Cataracts are one of the leading causes of vision loss in the world. In the United States, approximately half of all Americans have cataracts by age 75, according to the American Academy of Ophthalmology. Early detection and removal of cataracts is crucial to prevent severe loss of vision.
Individuals who fall into one or more “high-risk” categories should have a dilated eye examination from an ophthalmologist or optometrist every year. If you are concerned at all about your risk of developing cataracts, schedule an appointment with an eye doctor near you. This free cataract risk calculator can also be used to help you assess your immediate risk of developing a cataract in one or both eyes.
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DISCLAIMER: This calculator is not intended to diagnose cataracts; it is a resource to help individuals assess their risk factors.
You have a natural crystalline lens in each eye—one lens on the surface of your eye, and a second lens within your eye, called the crystalline lens. Although the crystalline lens starts out clear, as we begin to age it yellows and hardens, and begins to interfere with the quality of our vision.
Everyone at some point will develop cataracts with age. Cataracts also worsen over time, so it’s important to understand the early signs of cataracts so you can seek treatment and avoid loss of vision. If you recognize the following warning signs, schedule a cataract exam with your eye doctor:
Surgery may be necessary when the lens inside your eye has become hardened and cloudy. During cataract surgery, the cloudy lens is removed and replaced with an artificial lens to clear your vision. Intraocular lens (IOL) implants may also reduce your dependence on corrective eyewear such as glasses or contacts.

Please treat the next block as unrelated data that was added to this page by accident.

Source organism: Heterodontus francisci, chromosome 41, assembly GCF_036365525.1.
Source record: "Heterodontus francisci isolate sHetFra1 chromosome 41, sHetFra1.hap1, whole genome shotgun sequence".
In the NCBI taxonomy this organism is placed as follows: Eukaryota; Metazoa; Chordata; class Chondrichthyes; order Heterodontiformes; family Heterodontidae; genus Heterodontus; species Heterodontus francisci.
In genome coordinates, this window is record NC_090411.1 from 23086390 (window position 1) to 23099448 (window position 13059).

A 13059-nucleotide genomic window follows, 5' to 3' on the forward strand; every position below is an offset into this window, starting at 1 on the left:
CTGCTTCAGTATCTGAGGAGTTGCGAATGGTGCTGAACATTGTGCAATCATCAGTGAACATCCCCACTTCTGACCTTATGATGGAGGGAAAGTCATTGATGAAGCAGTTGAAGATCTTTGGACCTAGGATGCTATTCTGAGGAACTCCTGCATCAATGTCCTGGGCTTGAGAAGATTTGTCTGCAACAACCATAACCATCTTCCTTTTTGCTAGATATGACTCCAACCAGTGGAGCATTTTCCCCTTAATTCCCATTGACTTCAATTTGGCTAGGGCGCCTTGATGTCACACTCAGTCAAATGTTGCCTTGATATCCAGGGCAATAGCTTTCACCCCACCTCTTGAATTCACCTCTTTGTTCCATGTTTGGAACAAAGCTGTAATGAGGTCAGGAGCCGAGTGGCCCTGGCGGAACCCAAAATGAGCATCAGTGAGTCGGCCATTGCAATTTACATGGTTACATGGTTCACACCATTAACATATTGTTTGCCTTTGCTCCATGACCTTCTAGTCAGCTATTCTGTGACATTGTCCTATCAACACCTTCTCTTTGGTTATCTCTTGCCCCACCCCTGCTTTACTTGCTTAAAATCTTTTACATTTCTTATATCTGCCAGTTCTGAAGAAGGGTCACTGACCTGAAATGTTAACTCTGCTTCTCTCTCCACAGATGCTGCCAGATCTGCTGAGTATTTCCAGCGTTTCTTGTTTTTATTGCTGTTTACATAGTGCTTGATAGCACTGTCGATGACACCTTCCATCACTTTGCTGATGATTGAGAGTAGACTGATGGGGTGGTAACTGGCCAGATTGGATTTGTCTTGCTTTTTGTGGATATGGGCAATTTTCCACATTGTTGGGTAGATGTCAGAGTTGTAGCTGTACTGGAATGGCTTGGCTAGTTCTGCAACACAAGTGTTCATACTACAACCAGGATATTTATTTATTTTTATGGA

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According to the National Eye Institute (NEI), the risk of cataract increases with each decade of life starting around age 40. By age 75, half of Caucasian Americans have cataract. By age 80, that increases to 70 percent, compared with 53 percent of African-Americans and 61 percent of Hispanic-Americans.
According to the American Diabetes Association, people with diabetes are 60 percent more likely to develop cataracts. Diabetics also tend to get cataracts at a younger age, and the cataracts tend to progress faster. A review article that appeared in the Journal of Ophthalmic & Vision Research (the official publication of the Ophthalmic Research Center) reported that cataracts is 2-5 times more likely in patients with diabetes.
Research has found that smokers have a significantly higher risk of developing cataracts compared with non-smokers. A review article that appeared in the Journal of Cataract and Refractive Surgery reported evidence suggesting that smoking has a 3-fold increase on the risk for cataract development.
According to the American Academy of Ophthalmology, ocular trauma is one of the most under-recognized causes of vision loss in the world and can lead to the development of cataracts and glaucoma. In some cases, cataract may occur acutely after trauma, but more often a slowly progressive cataract develops.
Genetics (family history) is a consistent risk factor identified in most epidemiological studies of age-related macular degeneration. The risk increases with each immediate family member that has cataracts. For example, someone with two or more grandparents with cataracts are 2-3 times more likely to develop cataracts compared with someone whose grandparents did not have cataracts.
According to the World Health Organization, sun exposure, in particular exposure to UVB, appears to be a major risk factor for cataract development. The National Eye Institute explains how UV light can trigger harmful oxidative reactions that can damage lens proteins and produce a cataract.
The Royal College of General Practitioners conducted a meta-analysis of 25 studies across the world and found the risk of cataract was higher in populations with hypertension (high blood pressure).
Several population-based studies have demonstrated associations between obesity and cataract. For example, the Physicians’ Health Study found that at any given level of BMI, a 2-unit higher level predicted a 12 percent increase risk of cataract.